Communication will be the key to success, Marion County Commission told new Road and Bridge Superintendent Randy Crawford on Tuesday — communication with the commission, communities in the county, and department employees.
Commissioner Randy Dallke emphasized that any issues that arise should be discussed with the whole commission rather than a single commissioner.
Commissioner Dan Holub said Crawford may expect occasional calls to let him know about issues, but any major decisions, especially those that involve spending money, will need the involvement of the full commission.
Crawford asked how to handle urgent needs, like if a truck needs new tires. Dallke said Crawford has authority for some emergency spending, especially when it is a matter of safety. He said that in Crawford’s example, he should get the tires replaced, then inform the commission of what happened later. He said he didn’t want Crawford to have to wait for an answer on matters of safety.
“We’re not going to micromanage,” Holub said.
Commission Chairman Roger Fleming said it will be important to keep communities apprised of the status of road projects in their areas. For example, chip seal projects were planned for roads near Goessel this year, but circumstances have prevented completion, and that is something Crawford should let the city know about.
The commission urged Crawford to go to city council meetings in all of the cities in the county to introduce himself and learn what road issues each community has.
In addition to the roads near Goessel, other major projects on the horizon include an asphalt overlay of 330th Road between K-15 and Tampa and culvert and blade-patching on Peabody Street in Peabody, which the city and county share 50-50.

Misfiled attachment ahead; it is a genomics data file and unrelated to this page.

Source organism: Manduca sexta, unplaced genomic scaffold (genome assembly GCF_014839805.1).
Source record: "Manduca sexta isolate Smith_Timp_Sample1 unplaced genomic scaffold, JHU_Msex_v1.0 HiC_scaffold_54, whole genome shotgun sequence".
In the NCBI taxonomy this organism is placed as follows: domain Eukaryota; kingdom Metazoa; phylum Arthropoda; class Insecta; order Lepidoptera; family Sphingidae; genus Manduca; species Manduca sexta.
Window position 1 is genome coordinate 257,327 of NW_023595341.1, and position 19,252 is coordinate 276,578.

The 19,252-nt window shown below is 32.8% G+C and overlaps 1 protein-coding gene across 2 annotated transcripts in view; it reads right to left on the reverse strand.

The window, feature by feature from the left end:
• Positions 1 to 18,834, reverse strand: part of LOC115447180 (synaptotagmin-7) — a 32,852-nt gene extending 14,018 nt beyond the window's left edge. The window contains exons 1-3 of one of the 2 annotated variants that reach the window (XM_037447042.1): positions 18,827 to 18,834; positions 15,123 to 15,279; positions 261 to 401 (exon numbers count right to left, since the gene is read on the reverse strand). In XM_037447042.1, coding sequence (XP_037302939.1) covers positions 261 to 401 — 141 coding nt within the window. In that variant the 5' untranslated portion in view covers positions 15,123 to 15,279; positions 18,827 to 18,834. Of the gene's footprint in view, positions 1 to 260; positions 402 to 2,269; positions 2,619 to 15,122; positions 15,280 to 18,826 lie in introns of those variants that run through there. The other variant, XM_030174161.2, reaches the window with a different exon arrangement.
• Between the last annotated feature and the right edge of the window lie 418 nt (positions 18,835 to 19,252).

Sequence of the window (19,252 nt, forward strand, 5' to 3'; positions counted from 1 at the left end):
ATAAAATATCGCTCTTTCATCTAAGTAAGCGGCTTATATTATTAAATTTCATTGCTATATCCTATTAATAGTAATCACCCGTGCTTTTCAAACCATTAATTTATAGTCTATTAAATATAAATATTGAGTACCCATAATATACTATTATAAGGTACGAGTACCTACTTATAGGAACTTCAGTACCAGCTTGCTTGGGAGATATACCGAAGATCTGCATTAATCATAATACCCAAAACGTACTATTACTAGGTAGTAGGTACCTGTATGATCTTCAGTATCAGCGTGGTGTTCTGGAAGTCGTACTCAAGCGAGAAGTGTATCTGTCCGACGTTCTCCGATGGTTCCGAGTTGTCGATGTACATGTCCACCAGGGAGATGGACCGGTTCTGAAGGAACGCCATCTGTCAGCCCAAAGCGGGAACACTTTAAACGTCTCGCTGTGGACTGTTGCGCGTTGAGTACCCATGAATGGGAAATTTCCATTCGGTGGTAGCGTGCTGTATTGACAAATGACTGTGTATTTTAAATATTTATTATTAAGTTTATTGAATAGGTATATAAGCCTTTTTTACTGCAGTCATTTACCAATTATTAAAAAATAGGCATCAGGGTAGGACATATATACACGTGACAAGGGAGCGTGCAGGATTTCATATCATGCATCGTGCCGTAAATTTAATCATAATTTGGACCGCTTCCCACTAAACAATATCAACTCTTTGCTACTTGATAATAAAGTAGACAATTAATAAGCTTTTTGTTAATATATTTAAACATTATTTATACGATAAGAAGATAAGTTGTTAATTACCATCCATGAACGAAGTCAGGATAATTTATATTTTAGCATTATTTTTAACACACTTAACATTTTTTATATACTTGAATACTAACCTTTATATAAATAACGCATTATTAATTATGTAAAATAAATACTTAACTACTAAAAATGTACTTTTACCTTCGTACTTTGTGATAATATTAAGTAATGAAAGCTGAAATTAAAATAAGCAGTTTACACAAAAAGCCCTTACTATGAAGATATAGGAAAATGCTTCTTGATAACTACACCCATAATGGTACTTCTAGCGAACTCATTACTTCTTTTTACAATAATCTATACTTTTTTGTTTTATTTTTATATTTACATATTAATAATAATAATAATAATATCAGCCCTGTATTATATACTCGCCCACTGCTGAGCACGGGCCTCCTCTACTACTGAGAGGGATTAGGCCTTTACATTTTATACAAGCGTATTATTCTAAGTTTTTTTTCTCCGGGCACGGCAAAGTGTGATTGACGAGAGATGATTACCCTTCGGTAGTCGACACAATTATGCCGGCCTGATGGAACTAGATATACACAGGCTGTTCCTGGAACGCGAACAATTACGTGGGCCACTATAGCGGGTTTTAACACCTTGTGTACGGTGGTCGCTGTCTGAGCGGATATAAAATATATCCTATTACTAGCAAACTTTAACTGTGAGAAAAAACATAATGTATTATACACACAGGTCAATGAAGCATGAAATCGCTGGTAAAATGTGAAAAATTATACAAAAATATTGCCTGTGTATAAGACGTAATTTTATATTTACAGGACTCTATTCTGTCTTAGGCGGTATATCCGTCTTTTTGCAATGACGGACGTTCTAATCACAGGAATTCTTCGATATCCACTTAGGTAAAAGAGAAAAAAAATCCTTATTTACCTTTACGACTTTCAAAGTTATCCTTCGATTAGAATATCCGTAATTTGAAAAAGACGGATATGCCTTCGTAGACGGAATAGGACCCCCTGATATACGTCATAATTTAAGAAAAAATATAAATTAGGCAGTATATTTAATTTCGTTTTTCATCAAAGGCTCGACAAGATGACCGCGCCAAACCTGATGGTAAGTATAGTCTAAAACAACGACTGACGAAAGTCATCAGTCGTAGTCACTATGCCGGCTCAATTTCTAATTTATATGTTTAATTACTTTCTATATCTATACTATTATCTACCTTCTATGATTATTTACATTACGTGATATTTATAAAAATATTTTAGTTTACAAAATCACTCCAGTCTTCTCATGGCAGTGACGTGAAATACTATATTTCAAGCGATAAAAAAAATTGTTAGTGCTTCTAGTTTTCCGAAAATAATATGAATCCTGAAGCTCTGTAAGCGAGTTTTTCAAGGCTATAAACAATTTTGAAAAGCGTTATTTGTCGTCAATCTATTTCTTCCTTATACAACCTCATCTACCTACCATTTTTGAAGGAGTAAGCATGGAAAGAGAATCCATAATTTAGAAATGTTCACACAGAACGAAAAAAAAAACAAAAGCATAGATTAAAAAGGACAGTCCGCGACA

“There’s a lot for me to learn,” Crawford said.
Crawford met in closed session with the commission for 15 minutes to discuss personnel at Dallke’s request. On return to open session, the commission announced employees Bud Druse and Jesse Hamm will serve as assistants to Crawford until the end of 2011, as Crawford gets adjusted to the position.
City of Marion will have a hand in jail project
Marion City Administrator Doug Kjellin and Public Works Director Marty Fredrickson met with the commission to discuss cooperation on jail construction.
Fourth Street west of where the new jail will be will have to be torn up to hook up adequate electrical, water, and sewer service to the jail. That will require extensive repairs afterward, which Dallke said he expected to be done in spring of 2013.
The city officials and commission agreed that re-patching the brick street wouldn’t be adequate, considering the scope of the project. They said relaying a concrete street will be more likely.
Architect Andy Pitts spoke with the commission via speakerphone about who would do what work on the project. The city will be responsible for installing electrical lines to the meter and transformer at the building, as well as a 2-inch water line for regular water service, as well as tapping the water and sewer mains for other lines. Contractors will connect the jail to the sewer system, as well as installing a 6-inch water line for fire suppression.